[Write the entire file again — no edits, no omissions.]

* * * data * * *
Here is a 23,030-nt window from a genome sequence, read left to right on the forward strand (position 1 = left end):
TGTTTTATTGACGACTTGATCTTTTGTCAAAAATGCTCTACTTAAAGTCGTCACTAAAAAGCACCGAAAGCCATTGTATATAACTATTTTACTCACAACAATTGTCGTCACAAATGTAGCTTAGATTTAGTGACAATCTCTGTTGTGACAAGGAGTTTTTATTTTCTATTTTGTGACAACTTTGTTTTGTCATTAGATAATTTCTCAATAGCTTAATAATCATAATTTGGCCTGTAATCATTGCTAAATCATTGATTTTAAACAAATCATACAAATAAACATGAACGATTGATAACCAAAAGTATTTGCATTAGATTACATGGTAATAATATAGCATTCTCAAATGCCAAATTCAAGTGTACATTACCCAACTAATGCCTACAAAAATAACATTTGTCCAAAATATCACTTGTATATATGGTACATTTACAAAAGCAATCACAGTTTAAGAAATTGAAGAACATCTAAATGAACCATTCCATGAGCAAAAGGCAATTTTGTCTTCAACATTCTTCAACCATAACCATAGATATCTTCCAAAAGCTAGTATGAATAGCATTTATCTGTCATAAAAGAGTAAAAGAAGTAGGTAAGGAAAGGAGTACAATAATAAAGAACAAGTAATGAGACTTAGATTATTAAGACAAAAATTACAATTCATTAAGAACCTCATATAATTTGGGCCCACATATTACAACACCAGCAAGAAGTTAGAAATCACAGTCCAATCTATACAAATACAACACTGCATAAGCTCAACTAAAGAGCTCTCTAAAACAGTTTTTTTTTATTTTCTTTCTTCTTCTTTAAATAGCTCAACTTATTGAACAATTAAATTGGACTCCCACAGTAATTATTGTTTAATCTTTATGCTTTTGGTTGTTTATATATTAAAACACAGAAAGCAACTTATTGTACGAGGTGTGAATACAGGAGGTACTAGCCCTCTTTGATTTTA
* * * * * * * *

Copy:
Here is a 23,030-nt window from a genome sequence, read left to right on the forward strand (position 1 = left end):
TGTTTTATTGACGACTTGATCTTTTGTCAAAAATGCTCTACTTAAAGTCGTCACTAAAAAGCACCGAAAGCCATTGTATATAACTATTTTACTCACAACAATTGTCGTCACAAATGTAGCTTAGATTTAGTGACAATCTCTGTTGTGACAAGGAGTTTTTATTTTCTATTTTGTGACAACTTTGTTTTGTCATTAGATAATTTCTCAATAGCTTAATAATCATAATTTGGCCTGTAATCATTGCTAAATCATTGATTTTAAACAAATCATACAAATAAACATGAACGATTGATAACCAAAAGTATTTGCATTAGATTACATGGTAATAATATAGCATTCTCAAATGCCAAATTCAAGTGTACATTACCCAACTAATGCCTACAAAAATAACATTTGTCCAAAATATCACTTGTATATATGGTACATTTACAAAAGCAATCACAGTTTAAGAAATTGAAGAACATCTAAATGAACCATTCCATGAGCAAAAGGCAATTTTGTCTTCAACATTCTTCAACCATAACCATAGATATCTTCCAAAAGCTAGTATGAATAGCATTTATCTGTCATAAAAGAGTAAAAGAAGTAGGTAAGGAAAGGAGTACAATAATAAAGAACAAGTAATGAGACTTAGATTATTAAGACAAAAATTACAATTCATTAAGAACCTCATATAATTTGGGCCCACATATTACAACACCAGCAAGAAGTTAGAAATCACAGTCCAATCTATACAAATACAACACTGCATAAGCTCAACTAAAGAGCTCTCTAAAACAGTTTTTTTTTATTTTCTTTCTTCTTCTTTAAATAGCTCAACTTATTGAACAATTAAATTGGACTCCCACAGTAATTATTGTTTAATCTTTATGCTTTTGGTTGTTTATATATTAAAACACAGAAAGCAACTTATTGTACGAGGTGTGAATACAGGAGGTACTAGCCCTCTTTGATTTTA